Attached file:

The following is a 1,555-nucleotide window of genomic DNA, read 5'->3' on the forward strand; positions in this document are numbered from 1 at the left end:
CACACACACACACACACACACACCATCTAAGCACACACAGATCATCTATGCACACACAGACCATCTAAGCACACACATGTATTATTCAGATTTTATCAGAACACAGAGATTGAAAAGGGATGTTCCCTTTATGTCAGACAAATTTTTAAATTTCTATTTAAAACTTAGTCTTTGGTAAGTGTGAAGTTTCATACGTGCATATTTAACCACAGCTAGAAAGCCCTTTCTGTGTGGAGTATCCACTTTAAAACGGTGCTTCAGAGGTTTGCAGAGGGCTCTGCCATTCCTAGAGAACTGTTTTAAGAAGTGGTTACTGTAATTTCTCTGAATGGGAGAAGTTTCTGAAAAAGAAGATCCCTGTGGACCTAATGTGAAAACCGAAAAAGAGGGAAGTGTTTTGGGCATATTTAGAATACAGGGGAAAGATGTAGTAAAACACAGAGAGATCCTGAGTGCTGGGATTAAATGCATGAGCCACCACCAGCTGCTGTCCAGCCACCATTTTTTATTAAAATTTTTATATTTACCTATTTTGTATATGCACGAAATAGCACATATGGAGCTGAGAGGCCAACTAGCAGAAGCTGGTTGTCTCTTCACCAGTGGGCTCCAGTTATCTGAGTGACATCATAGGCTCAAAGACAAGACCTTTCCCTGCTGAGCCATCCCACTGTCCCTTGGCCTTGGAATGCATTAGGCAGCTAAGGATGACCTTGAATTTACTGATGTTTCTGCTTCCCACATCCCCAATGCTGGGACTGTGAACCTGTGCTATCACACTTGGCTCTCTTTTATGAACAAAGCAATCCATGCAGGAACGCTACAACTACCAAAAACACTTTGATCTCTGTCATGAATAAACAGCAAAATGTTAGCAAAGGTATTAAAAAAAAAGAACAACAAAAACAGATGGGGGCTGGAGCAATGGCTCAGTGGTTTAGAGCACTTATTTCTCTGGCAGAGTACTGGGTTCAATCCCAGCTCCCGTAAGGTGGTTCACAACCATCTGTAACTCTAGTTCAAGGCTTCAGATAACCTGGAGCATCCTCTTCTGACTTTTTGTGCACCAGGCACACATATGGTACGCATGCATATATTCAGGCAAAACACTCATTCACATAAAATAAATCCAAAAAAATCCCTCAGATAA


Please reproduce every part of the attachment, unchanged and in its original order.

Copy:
The following is a 1,555-nucleotide window of genomic DNA, read 5'->3' on the forward strand; positions in this document are numbered from 1 at the left end:
CACACACACACACACACACACACCATCTAAGCACACACAGATCATCTATGCACACACAGACCATCTAAGCACACACATGTATTATTCAGATTTTATCAGAACACAGAGATTGAAAAGGGATGTTCCCTTTATGTCAGACAAATTTTTAAATTTCTATTTAAAACTTAGTCTTTGGTAAGTGTGAAGTTTCATACGTGCATATTTAACCACAGCTAGAAAGCCCTTTCTGTGTGGAGTATCCACTTTAAAACGGTGCTTCAGAGGTTTGCAGAGGGCTCTGCCATTCCTAGAGAACTGTTTTAAGAAGTGGTTACTGTAATTTCTCTGAATGGGAGAAGTTTCTGAAAAAGAAGATCCCTGTGGACCTAATGTGAAAACCGAAAAAGAGGGAAGTGTTTTGGGCATATTTAGAATACAGGGGAAAGATGTAGTAAAACACAGAGAGATCCTGAGTGCTGGGATTAAATGCATGAGCCACCACCAGCTGCTGTCCAGCCACCATTTTTTATTAAAATTTTTATATTTACCTATTTTGTATATGCACGAAATAGCACATATGGAGCTGAGAGGCCAACTAGCAGAAGCTGGTTGTCTCTTCACCAGTGGGCTCCAGTTATCTGAGTGACATCATAGGCTCAAAGACAAGACCTTTCCCTGCTGAGCCATCCCACTGTCCCTTGGCCTTGGAATGCATTAGGCAGCTAAGGATGACCTTGAATTTACTGATGTTTCTGCTTCCCACATCCCCAATGCTGGGACTGTGAACCTGTGCTATCACACTTGGCTCTCTTTTATGAACAAAGCAATCCATGCAGGAACGCTACAACTACCAAAAACACTTTGATCTCTGTCATGAATAAACAGCAAAATGTTAGCAAAGGTATTAAAAAAAAAGAACAACAAAAACAGATGGGGGCTGGAGCAATGGCTCAGTGGTTTAGAGCACTTATTTCTCTGGCAGAGTACTGGGTTCAATCCCAGCTCCCGTAAGGTGGTTCACAACCATCTGTAACTCTAGTTCAAGGCTTCAGATAACCTGGAGCATCCTCTTCTGACTTTTTGTGCACCAGGCACACATATGGTACGCATGCATATATTCAGGCAAAACACTCATTCACATAAAATAAATCCAAAAAAATCCCTCAGATAA